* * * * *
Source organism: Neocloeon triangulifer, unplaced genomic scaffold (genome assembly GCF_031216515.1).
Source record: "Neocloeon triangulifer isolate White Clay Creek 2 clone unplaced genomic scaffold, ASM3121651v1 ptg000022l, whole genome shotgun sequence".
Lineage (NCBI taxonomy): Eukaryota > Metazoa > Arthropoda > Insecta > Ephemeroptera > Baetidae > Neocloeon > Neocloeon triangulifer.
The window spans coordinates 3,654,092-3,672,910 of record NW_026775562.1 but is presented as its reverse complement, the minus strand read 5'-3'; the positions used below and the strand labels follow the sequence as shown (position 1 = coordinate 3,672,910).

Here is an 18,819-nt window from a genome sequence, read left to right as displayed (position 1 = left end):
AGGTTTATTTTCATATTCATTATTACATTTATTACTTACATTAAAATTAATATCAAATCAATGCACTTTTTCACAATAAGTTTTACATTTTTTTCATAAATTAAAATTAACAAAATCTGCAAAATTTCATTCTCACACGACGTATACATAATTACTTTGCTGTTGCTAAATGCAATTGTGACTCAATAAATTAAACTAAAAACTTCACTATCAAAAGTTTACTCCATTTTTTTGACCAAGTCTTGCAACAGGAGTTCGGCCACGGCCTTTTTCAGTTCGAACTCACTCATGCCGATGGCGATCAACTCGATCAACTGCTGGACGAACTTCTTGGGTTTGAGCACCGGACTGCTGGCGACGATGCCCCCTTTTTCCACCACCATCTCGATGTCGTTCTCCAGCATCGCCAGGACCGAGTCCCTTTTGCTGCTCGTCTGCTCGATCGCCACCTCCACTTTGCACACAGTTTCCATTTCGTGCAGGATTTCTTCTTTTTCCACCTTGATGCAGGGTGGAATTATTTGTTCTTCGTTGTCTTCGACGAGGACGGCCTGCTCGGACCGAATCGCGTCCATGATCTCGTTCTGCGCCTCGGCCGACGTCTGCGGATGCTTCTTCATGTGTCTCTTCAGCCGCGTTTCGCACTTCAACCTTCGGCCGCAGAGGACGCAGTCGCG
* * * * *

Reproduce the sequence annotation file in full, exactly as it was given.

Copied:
Source organism: Neocloeon triangulifer, unplaced genomic scaffold (genome assembly GCF_031216515.1).
Source record: "Neocloeon triangulifer isolate White Clay Creek 2 clone unplaced genomic scaffold, ASM3121651v1 ptg000022l, whole genome shotgun sequence".
Lineage (NCBI taxonomy): Eukaryota > Metazoa > Arthropoda > Insecta > Ephemeroptera > Baetidae > Neocloeon > Neocloeon triangulifer.
The window spans coordinates 3,654,092-3,672,910 of record NW_026775562.1 but is presented as its reverse complement, the minus strand read 5'-3'; the positions used below and the strand labels follow the sequence as shown (position 1 = coordinate 3,672,910).

Here is an 18,819-nt window from a genome sequence, read left to right as displayed (position 1 = left end):
AGGTTTATTTTCATATTCATTATTACATTTATTACTTACATTAAAATTAATATCAAATCAATGCACTTTTTCACAATAAGTTTTACATTTTTTTCATAAATTAAAATTAACAAAATCTGCAAAATTTCATTCTCACACGACGTATACATAATTACTTTGCTGTTGCTAAATGCAATTGTGACTCAATAAATTAAACTAAAAACTTCACTATCAAAAGTTTACTCCATTTTTTTGACCAAGTCTTGCAACAGGAGTTCGGCCACGGCCTTTTTCAGTTCGAACTCACTCATGCCGATGGCGATCAACTCGATCAACTGCTGGACGAACTTCTTGGGTTTGAGCACCGGACTGCTGGCGACGATGCCCCCTTTTTCCACCACCATCTCGATGTCGTTCTCCAGCATCGCCAGGACCGAGTCCCTTTTGCTGCTCGTCTGCTCGATCGCCACCTCCACTTTGCACACAGTTTCCATTTCGTGCAGGATTTCTTCTTTTTCCACCTTGATGCAGGGTGGAATTATTTGTTCTTCGTTGTCTTCGACGAGGACGGCCTGCTCGGACCGAATCGCGTCCATGATCTCGTTCTGCGCCTCGGCCGACGTCTGCGGATGCTTCTTCATGTGTCTCTTCAGCCGCGTTTCGCACTTCAACCTTCGGCCGCAGAGGACGCAGTCGCG